* The average calorie ranges provided are based on typical daily living activities plus 30 - 60 minutes of daily moderate activity.  Individual values may be different. (Source: Health Canada)

What about alcoholic beverages?

DID YOU KNOW? One Pina Colada can have as much as 460 calories and a Caesar cocktail can have as much as 660 mg of sodium!Many people don't realize how many calories are in alcoholic beverages. Not only does alcohol itself contribute calories but the mixes that are added to make a cocktail can also be full of calories.

For example a double rum and cola can have 310 calories and a Daiquiri can have as much as 475 calories! As a general guideline, the higher the percentage of alcohol and the sweeter a drink is the more calories it contains.

Some cocktails are also very high in sodium, for example a salt rimmed Margarita or a Bloody Mary made with tomato juice.

Common alcoholic beverages and their average calorie content:

Note: Actual calories of alcoholic beverages may vary; the addition of mixes will increase the calories of these beverages. Standard serving sizes are based on one drink as outlined in Canada’s Low-Risk Alcohol Drinking Guidelines.

Standard Alcoholic BeveragesStandard Beverage Size Approximate Average Calories
per Standard Serving Size
Red Wine (12%) 142 ml (5 oz.) glass 130
White Wine (12%) 142 ml (5 oz.) glass 120
Regular Beer (5%) 341 ml (12 oz.) bottle 150
Light Beer (4%) 341 ml (12 oz.) bottle 100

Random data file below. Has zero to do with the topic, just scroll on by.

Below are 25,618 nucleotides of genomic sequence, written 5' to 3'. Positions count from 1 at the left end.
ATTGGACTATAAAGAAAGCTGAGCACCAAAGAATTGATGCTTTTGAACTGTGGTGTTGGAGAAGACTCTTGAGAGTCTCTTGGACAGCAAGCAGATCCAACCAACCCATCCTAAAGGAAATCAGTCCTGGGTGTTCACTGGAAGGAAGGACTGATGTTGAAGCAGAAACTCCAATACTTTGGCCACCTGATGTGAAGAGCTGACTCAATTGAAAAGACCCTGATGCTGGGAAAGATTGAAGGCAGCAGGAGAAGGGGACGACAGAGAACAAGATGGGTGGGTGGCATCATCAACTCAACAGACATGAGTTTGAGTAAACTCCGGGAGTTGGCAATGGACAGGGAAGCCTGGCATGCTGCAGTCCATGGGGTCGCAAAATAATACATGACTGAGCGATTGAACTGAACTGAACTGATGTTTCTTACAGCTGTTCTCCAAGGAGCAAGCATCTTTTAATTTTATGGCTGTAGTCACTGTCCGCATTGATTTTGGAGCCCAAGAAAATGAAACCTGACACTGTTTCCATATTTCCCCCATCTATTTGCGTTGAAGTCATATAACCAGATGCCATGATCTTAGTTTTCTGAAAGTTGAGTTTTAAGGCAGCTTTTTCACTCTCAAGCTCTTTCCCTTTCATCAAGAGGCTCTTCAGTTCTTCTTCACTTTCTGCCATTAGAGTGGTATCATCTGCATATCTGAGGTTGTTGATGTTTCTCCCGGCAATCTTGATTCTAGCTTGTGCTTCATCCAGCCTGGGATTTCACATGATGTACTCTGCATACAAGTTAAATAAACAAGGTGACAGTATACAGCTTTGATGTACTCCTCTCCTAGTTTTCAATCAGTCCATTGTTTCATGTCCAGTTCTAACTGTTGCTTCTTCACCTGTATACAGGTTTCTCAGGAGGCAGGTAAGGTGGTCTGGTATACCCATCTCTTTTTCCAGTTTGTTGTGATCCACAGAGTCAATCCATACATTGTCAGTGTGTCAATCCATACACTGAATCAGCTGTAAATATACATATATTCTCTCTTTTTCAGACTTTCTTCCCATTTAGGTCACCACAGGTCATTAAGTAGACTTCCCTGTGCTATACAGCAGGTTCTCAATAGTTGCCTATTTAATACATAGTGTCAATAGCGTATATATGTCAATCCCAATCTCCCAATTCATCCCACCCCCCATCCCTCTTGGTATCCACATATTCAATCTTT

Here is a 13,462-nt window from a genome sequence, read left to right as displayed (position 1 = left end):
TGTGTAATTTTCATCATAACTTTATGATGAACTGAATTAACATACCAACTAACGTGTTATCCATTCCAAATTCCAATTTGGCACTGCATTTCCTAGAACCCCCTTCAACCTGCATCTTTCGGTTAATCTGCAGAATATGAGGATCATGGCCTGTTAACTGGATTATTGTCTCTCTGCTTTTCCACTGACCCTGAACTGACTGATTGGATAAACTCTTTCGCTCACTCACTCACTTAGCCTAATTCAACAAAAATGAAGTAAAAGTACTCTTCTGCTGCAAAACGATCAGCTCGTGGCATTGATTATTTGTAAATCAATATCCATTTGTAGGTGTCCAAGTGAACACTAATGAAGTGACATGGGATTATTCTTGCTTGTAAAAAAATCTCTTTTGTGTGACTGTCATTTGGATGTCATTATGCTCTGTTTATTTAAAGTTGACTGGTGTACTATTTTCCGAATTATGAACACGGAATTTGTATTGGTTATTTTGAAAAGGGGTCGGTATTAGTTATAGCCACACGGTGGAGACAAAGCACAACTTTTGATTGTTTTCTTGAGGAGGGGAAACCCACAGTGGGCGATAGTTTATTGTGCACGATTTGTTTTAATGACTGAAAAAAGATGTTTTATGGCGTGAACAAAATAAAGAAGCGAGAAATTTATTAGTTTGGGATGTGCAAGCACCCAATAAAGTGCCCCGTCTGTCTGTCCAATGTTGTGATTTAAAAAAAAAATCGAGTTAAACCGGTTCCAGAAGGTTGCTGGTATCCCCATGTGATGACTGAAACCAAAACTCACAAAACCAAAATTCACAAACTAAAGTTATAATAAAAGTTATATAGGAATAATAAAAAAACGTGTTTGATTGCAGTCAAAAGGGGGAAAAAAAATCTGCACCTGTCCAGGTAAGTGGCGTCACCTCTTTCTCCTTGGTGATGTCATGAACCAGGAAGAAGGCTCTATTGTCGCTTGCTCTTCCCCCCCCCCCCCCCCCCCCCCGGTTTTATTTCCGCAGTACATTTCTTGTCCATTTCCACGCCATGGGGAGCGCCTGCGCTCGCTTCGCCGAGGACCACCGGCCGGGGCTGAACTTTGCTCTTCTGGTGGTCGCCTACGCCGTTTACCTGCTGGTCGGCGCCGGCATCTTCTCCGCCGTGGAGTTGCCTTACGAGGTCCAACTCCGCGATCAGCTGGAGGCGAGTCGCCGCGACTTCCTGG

Spirits (40%) 43 ml (1.5 oz.) shot 100

Beyond excess calories and sodium, alcohol consumption can lead to other health risks.  You can find out more information on the Here to Help website.

Healthy Tips for Eating Out

You can also use these healthy eating tips for eating out:

  • Say "no!" to supersizing - Avoid extra calories in food and beverages by choosing half or regular sized portions.
  • Share your food - Order two side salads and split an entree with a friend.
  • Avoid the "my eyes are bigger than my stomach" syndrome - To avoid overeating, have a piece of fruit or drink a glass of water with lemon 30 minutes before your meal.
  • Words to watch for: Menu items described as "crispy", "brined", "pan-fried", "alfredo" or "gratin" may be higher in calories and sodium.
  • On the side - Ask for your dressing on the side and a double serving of vegetables with your entree.
  • Load your pizza (with veggies) - Order pizza with extra vegetables like spinach, peppers, tomatoes and onions and forgo extra meats, feta cheese and olives.
  • Say "hello" to H2O - Limit sugary drinks and alcoholic beverages, opting instead for regular or soda water, tea, milk or a small glass of 100 per cent juice.
  • Hunt down the whole grains - Some restaurants offer whole grain options – all you have to do is ask. Request whole grain breads, buns, pizza crust and crackers.

The information on the Healthy Eating pages of the Healthy Families BC website is intended for educational and informational purposes only. It is not intended to replace medical advice, diagnosis or treatment from a physician or other qualified healthcare professional.